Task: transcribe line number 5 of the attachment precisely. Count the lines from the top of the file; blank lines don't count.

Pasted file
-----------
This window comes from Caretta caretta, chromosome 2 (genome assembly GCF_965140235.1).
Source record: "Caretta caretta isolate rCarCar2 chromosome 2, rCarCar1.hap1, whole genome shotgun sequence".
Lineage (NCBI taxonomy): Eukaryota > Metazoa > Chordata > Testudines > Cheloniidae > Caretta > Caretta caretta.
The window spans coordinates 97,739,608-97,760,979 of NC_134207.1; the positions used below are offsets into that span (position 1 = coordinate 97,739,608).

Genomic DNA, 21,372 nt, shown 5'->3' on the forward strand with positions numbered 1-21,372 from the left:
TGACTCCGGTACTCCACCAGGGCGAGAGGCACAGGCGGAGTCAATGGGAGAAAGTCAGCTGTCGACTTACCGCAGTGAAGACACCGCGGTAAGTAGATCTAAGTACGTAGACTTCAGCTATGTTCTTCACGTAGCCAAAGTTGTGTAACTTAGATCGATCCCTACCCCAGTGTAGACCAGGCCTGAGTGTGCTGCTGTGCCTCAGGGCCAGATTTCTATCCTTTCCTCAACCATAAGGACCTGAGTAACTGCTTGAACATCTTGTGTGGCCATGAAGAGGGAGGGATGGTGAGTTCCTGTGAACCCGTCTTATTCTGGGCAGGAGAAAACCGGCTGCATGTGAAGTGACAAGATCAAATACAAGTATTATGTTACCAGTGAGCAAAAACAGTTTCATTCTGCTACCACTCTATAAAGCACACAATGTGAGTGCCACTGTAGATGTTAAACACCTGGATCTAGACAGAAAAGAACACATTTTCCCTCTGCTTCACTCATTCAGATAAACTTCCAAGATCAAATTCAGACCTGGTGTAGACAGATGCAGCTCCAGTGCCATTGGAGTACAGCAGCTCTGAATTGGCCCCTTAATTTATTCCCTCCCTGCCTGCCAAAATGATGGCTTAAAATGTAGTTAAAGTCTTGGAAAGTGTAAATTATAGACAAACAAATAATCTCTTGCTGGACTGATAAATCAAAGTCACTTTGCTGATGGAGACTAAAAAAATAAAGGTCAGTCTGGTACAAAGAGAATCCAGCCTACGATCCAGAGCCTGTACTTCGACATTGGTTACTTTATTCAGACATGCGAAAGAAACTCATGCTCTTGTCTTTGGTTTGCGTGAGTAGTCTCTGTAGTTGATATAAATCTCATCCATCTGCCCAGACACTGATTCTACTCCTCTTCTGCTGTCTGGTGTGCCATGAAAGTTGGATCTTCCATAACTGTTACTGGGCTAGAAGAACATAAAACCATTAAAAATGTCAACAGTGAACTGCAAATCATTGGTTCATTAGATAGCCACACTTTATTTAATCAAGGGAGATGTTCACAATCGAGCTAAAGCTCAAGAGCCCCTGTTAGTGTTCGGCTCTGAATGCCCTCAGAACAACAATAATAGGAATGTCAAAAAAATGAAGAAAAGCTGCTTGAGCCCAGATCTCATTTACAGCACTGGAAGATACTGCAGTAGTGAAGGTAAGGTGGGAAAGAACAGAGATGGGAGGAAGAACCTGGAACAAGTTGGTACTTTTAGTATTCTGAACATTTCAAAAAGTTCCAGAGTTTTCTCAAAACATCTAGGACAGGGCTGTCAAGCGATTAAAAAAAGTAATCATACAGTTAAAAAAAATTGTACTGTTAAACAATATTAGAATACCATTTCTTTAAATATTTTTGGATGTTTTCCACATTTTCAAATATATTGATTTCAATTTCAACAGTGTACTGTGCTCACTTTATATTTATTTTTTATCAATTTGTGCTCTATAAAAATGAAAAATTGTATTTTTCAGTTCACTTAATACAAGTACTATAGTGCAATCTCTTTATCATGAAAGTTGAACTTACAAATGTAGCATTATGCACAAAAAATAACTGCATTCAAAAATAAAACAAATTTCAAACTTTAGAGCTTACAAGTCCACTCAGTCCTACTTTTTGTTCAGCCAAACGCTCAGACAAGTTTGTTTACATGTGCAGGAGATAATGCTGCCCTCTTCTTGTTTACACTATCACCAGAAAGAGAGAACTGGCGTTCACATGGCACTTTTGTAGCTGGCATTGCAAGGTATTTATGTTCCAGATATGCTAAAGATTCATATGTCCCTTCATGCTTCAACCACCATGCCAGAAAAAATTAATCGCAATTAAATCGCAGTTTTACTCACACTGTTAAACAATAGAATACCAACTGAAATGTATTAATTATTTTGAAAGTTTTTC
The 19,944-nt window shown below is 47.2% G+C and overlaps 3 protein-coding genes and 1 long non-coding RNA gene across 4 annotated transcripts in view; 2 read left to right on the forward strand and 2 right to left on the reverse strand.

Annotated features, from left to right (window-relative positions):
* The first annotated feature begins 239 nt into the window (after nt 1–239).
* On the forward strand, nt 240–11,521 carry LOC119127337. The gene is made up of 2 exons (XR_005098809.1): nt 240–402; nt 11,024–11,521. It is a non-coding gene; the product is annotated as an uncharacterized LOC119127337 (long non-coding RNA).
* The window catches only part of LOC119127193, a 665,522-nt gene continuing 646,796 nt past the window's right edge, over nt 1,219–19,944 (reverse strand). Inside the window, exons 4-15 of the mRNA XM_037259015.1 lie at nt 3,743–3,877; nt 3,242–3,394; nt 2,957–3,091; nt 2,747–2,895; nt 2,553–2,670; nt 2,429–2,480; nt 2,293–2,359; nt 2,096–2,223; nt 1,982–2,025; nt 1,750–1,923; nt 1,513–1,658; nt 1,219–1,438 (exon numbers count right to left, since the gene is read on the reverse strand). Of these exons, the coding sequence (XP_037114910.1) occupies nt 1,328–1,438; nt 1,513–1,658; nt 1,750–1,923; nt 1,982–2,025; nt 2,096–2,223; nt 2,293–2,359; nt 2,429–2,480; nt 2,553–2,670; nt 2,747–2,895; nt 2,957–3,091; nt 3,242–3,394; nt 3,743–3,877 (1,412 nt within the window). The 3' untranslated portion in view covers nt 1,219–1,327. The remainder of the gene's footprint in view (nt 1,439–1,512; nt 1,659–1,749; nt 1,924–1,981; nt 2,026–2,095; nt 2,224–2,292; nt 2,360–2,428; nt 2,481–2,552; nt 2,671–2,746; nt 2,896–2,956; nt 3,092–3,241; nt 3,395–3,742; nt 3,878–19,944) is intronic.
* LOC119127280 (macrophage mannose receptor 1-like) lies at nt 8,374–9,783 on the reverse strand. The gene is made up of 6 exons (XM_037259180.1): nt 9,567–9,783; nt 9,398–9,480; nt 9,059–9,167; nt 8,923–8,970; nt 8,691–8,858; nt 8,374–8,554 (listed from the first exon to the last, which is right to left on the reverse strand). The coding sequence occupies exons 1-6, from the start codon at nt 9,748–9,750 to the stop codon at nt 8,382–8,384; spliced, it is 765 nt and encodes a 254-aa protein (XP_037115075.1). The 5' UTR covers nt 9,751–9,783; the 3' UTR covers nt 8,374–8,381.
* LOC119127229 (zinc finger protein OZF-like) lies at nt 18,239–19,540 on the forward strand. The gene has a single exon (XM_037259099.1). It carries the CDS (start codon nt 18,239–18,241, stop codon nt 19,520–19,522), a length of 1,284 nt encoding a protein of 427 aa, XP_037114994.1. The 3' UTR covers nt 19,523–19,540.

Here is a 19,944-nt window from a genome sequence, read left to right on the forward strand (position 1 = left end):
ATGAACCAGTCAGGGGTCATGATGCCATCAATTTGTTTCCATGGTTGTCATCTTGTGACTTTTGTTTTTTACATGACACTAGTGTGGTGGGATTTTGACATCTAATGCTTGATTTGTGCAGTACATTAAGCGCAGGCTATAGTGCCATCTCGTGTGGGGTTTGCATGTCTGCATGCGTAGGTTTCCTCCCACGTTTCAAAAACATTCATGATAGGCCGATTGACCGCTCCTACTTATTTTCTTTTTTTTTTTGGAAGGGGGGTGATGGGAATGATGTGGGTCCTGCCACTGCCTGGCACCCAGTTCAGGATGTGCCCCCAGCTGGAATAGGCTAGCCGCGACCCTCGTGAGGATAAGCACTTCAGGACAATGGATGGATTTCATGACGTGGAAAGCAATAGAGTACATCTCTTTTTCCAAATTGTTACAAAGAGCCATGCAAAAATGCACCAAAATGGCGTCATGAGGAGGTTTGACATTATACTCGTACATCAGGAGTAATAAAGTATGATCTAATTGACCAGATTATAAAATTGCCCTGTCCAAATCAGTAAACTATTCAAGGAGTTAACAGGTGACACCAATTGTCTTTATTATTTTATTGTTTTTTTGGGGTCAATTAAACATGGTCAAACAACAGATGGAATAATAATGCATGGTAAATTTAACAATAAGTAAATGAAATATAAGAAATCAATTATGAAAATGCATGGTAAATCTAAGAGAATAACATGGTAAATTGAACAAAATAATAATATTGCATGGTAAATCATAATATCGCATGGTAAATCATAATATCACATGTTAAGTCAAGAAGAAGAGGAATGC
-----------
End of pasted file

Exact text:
Genomic DNA, 21,372 nt, shown 5'->3' on the forward strand with positions numbered 1-21,372 from the left: